[Wikimedia-l] The new narrowed focus by WMF (cleaner version)

Jacob Orlowitz wikiocaasi at yahoo.com
Sun Oct 21 23:25:37 UTC 2012

A letter in support of the Community Fellowship program from past,
current, and prospective Fellows,

The WMF has expanded profoundly over the past decade, and especially
in the last few years.  Recently initiatives to streamline and focus
the WMF have been undertaken; while these efforts are worthy in spirit
and necessary at some level, one useful if not vital program has been
caught in that process:  The Community Fellowship program.  We would
like to express our strong support of this valuable and important

The Fellowship program is first and foremost a community-based
program.  It selects editors to work on projects -- those which are
novel and have yet to be tried, those that have been tried but have
not been rigorously developed or tested, and those otherwise that need
financial, technical and institutional backing to succeed.  It
represents a direct line of support from the WMF to
community-organized, community-driven, and community-maintained

We strongly believe that the Fellowship program is a great way to jump
start many projects cheaply, efficiently, and with low-risk.  Most
importantly, because Fellowship projects are community-organized,
there is high potential for their broad community support.

We recognize that the Wikimedia Foundation’s allocation of funding
must reflect the priorities of the Foundation’s annual and strategic
plans, and we understand that the future of the Fellowship program is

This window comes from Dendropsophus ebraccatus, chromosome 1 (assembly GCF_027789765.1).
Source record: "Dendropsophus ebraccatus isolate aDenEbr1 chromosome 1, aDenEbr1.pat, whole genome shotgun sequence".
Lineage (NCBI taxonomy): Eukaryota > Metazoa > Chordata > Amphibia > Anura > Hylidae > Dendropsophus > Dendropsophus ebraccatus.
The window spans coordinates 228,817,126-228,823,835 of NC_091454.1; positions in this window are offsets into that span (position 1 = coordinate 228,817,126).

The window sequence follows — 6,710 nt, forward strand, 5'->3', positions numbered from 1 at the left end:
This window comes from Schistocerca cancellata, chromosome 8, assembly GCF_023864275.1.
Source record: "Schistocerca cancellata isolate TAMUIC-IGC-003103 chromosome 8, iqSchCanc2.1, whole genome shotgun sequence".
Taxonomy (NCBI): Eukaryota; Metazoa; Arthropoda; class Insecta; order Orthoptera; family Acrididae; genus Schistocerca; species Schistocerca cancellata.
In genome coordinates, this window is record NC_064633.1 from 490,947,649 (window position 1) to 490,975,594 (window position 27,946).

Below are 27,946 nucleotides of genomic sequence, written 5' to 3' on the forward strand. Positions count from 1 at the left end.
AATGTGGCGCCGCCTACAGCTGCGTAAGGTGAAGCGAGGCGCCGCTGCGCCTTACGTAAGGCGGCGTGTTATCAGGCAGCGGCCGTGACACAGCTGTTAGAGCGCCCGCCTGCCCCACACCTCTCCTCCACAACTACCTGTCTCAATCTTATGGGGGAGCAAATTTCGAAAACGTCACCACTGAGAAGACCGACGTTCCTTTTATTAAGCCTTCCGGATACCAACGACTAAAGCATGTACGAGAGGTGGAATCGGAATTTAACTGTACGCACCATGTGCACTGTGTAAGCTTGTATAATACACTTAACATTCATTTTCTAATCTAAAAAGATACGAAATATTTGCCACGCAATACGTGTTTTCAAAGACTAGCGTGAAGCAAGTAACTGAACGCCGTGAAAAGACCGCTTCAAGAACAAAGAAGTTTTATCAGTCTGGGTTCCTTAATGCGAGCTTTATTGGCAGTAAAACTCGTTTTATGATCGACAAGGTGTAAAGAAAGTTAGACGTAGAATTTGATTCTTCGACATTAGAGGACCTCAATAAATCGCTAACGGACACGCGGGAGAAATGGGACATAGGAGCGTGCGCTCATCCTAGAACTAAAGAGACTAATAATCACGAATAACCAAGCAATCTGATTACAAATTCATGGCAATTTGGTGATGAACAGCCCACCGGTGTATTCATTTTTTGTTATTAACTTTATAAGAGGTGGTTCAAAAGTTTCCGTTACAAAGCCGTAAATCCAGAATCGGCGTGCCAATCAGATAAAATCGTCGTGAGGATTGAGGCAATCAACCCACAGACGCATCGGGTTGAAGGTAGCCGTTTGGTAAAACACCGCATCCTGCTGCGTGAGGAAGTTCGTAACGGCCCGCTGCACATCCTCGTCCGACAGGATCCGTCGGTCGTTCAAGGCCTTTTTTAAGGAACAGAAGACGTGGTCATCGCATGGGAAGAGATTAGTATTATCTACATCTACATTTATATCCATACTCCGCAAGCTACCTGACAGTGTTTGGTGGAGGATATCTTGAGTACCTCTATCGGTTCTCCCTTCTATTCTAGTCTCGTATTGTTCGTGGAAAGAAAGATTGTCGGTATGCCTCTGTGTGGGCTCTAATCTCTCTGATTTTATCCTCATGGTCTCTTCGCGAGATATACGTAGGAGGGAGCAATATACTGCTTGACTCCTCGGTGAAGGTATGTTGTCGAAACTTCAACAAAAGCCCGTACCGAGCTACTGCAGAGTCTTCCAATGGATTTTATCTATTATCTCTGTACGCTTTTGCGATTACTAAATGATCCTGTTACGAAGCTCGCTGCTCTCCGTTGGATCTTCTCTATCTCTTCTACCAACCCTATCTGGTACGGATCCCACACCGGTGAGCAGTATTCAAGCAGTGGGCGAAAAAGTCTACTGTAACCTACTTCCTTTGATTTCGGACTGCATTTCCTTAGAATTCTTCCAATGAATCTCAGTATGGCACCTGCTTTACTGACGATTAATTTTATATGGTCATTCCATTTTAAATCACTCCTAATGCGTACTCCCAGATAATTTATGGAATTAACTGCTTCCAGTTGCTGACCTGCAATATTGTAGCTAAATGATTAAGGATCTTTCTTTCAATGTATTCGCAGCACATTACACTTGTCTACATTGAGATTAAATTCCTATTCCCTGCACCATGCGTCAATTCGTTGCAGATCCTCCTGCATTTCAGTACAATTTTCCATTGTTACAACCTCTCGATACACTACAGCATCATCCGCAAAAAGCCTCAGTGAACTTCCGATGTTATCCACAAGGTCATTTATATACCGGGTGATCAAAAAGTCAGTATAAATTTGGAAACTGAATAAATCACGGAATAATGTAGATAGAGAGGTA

at risk under the justification that it does not fit within those

The Fellowship program of course has a cost, but it is one we believe
is well justified by its impact.  The following reasons explain why we
think the program is a worthwhile asset to the WMF and one that will
ultimately help it succeed in its strategic goals:

1) The program has a track record of producing successful projects,
with promising upcoming efforts that would be interrupted by a loss of
funding.  Most recently a new-editor community called the Teahouse was
developed directly through the Fellowship program.  The Teahouse, as
well as other projects have targeted goals which often match up with
those identified by the Foundation as urgent, such as new editor
engagement and editor retention.  Other projects besides the Teahouse
have worked on improving our dispute resolution processes, our small
language wiki development, improving the usability of help